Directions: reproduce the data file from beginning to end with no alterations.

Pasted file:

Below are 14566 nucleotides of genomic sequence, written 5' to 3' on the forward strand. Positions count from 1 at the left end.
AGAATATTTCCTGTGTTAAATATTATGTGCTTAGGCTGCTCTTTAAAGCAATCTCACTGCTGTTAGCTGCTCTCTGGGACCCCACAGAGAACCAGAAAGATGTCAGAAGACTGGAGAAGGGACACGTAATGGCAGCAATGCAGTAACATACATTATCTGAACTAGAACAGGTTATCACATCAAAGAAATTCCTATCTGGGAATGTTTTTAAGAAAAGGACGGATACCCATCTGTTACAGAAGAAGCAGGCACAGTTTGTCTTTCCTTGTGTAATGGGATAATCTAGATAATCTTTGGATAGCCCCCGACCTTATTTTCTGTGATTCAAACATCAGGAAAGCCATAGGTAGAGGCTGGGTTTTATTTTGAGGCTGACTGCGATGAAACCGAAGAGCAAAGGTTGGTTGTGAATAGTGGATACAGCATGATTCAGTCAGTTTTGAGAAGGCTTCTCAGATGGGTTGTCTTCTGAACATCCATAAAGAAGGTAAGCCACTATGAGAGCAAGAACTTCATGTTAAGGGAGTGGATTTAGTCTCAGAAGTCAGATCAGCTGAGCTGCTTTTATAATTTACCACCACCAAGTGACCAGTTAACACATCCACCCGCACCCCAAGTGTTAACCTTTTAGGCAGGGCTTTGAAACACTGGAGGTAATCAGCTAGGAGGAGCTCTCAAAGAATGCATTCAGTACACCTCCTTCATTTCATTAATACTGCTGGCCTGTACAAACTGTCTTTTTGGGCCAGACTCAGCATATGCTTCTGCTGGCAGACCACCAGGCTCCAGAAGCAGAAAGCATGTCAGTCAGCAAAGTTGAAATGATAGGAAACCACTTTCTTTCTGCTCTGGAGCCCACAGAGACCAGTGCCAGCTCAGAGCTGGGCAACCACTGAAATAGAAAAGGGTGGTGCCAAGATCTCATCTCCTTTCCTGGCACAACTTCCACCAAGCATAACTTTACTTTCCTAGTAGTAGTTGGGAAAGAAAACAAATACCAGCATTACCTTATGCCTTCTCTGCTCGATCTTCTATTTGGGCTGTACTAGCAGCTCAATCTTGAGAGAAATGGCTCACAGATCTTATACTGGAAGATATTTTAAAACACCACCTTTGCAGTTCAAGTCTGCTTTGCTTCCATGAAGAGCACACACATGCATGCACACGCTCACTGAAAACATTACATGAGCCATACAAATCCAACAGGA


Below are 14566 nucleotides of genomic sequence, written 5' to 3' on the forward strand. Positions count from 1 at the left end.
AGAATATTTCCTGTGTTAAATATTATGTGCTTAGGCTGCTCTTTAAAGCAATCTCACTGCTGTTAGCTGCTCTCTGGGACCCCACAGAGAACCAGAAAGATGTCAGAAGACTGGAGAAGGGACACGTAATGGCAGCAATGCAGTAACATACATTATCTGAACTAGAACAGGTTATCACATCAAAGAAATTCCTATCTGGGAATGTTTTTAAGAAAAGGACGGATACCCATCTGTTACAGAAGAAGCAGGCACAGTTTGTCTTTCCTTGTGTAATGGGATAATCTAGATAATCTTTGGATAGCCCCCGACCTTATTTTCTGTGATTCAAACATCAGGAAAGCCATAGGTAGAGGCTGGGTTTTATTTTGAGGCTGACTGCGATGAAACCGAAGAGCAAAGGTTGGTTGTGAATAGTGGATACAGCATGATTCAGTCAGTTTTGAGAAGGCTTCTCAGATGGGTTGTCTTCTGAACATCCATAAAGAAGGTAAGCCACTATGAGAGCAAGAACTTCATGTTAAGGGAGTGGATTTAGTCTCAGAAGTCAGATCAGCTGAGCTGCTTTTATAATTTACCACCACCAAGTGACCAGTTAACACATCCACCCGCACCCCAAGTGTTAACCTTTTAGGCAGGGCTTTGAAACACTGGAGGTAATCAGCTAGGAGGAGCTCTCAAAGAATGCATTCAGTACACCTCCTTCATTTCATTAATACTGCTGGCCTGTACAAACTGTCTTTTTGGGCCAGACTCAGCATATGCTTCTGCTGGCAGACCACCAGGCTCCAGAAGCAGAAAGCATGTCAGTCAGCAAAGTTGAAATGATAGGAAACCACTTTCTTTCTGCTCTGGAGCCCACAGAGACCAGTGCCAGCTCAGAGCTGGGCAACCACTGAAATAGAAAAGGGTGGTGCCAAGATCTCATCTCCTTTCCTGGCACAACTTCCACCAAGCATAACTTTACTTTCCTAGTAGTAGTTGGGAAAGAAAACAAATACCAGCATTACCTTATGCCTTCTCTGCTCGATCTTCTATTTGGGCTGTACTAGCAGCTCAATCTTGAGAGAAATGGCTCACAGATCTTATACTGGAAGATATTTTAAAACACCACCTTTGCAGTTCAAGTCTGCTTTGCTTCCATGAAGAGCACACACATGCATGCACACGCTCACTGAAAACATTACATGAGCCATACAAATCCAACAGGA